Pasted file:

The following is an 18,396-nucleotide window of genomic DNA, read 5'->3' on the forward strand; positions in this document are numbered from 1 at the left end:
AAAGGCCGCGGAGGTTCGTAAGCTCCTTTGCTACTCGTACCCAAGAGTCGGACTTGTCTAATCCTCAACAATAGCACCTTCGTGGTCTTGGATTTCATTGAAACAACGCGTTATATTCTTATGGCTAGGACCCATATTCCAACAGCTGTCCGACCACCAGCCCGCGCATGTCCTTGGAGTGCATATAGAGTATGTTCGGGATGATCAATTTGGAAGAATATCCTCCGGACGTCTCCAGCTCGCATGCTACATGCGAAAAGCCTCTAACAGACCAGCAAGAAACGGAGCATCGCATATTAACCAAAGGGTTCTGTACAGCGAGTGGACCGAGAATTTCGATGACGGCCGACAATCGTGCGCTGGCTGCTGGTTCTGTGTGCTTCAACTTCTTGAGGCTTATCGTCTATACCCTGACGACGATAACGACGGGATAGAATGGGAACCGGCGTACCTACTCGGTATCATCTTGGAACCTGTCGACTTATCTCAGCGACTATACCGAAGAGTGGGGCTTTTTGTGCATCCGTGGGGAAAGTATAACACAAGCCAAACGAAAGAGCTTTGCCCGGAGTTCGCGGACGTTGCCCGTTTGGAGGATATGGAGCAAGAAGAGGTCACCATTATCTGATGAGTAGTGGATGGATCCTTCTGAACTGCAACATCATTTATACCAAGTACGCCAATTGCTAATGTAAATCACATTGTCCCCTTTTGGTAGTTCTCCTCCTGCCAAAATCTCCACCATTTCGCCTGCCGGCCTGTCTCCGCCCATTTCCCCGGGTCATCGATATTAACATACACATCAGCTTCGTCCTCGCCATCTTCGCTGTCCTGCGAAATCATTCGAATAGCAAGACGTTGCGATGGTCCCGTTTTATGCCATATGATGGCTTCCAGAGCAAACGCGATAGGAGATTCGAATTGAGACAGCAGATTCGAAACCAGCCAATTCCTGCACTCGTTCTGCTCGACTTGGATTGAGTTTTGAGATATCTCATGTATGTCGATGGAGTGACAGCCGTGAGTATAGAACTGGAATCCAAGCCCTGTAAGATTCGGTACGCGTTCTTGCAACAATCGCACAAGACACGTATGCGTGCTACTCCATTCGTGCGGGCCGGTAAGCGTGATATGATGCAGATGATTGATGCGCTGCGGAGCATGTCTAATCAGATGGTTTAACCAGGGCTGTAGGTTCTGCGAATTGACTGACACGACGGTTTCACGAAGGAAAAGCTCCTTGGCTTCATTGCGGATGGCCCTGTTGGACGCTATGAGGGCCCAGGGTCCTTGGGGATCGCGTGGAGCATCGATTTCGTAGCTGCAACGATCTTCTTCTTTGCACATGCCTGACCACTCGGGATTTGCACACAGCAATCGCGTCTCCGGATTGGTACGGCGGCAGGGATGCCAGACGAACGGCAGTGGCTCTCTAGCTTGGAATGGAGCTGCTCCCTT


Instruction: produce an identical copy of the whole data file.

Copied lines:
The following is an 18,396-nucleotide window of genomic DNA, read 5'->3' on the forward strand; positions in this document are numbered from 1 at the left end:
AAAGGCCGCGGAGGTTCGTAAGCTCCTTTGCTACTCGTACCCAAGAGTCGGACTTGTCTAATCCTCAACAATAGCACCTTCGTGGTCTTGGATTTCATTGAAACAACGCGTTATATTCTTATGGCTAGGACCCATATTCCAACAGCTGTCCGACCACCAGCCCGCGCATGTCCTTGGAGTGCATATAGAGTATGTTCGGGATGATCAATTTGGAAGAATATCCTCCGGACGTCTCCAGCTCGCATGCTACATGCGAAAAGCCTCTAACAGACCAGCAAGAAACGGAGCATCGCATATTAACCAAAGGGTTCTGTACAGCGAGTGGACCGAGAATTTCGATGACGGCCGACAATCGTGCGCTGGCTGCTGGTTCTGTGTGCTTCAACTTCTTGAGGCTTATCGTCTATACCCTGACGACGATAACGACGGGATAGAATGGGAACCGGCGTACCTACTCGGTATCATCTTGGAACCTGTCGACTTATCTCAGCGACTATACCGAAGAGTGGGGCTTTTTGTGCATCCGTGGGGAAAGTATAACACAAGCCAAACGAAAGAGCTTTGCCCGGAGTTCGCGGACGTTGCCCGTTTGGAGGATATGGAGCAAGAAGAGGTCACCATTATCTGATGAGTAGTGGATGGATCCTTCTGAACTGCAACATCATTTATACCAAGTACGCCAATTGCTAATGTAAATCACATTGTCCCCTTTTGGTAGTTCTCCTCCTGCCAAAATCTCCACCATTTCGCCTGCCGGCCTGTCTCCGCCCATTTCCCCGGGTCATCGATATTAACATACACATCAGCTTCGTCCTCGCCATCTTCGCTGTCCTGCGAAATCATTCGAATAGCAAGACGTTGCGATGGTCCCGTTTTATGCCATATGATGGCTTCCAGAGCAAACGCGATAGGAGATTCGAATTGAGACAGCAGATTCGAAACCAGCCAATTCCTGCACTCGTTCTGCTCGACTTGGATTGAGTTTTGAGATATCTCATGTATGTCGATGGAGTGACAGCCGTGAGTATAGAACTGGAATCCAAGCCCTGTAAGATTCGGTACGCGTTCTTGCAACAATCGCACAAGACACGTATGCGTGCTACTCCATTCGTGCGGGCCGGTAAGCGTGATATGATGCAGATGATTGATGCGCTGCGGAGCATGTCTAATCAGATGGTTTAACCAGGGCTGTAGGTTCTGCGAATTGACTGACACGACGGTTTCACGAAGGAAAAGCTCCTTGGCTTCATTGCGGATGGCCCTGTTGGACGCTATGAGGGCCCAGGGTCCTTGGGGATCGCGTGGAGCATCGATTTCGTAGCTGCAACGATCTTCTTCTTTGCACATGCCTGACCACTCGGGATTTGCACACAGCAATCGCGTCTCCGGATTGGTACGGCGGCAGGGATGCCAGACGAACGGCAGTGGCTCTCTAGCTTGGAATGGAGCTGCTCCCTT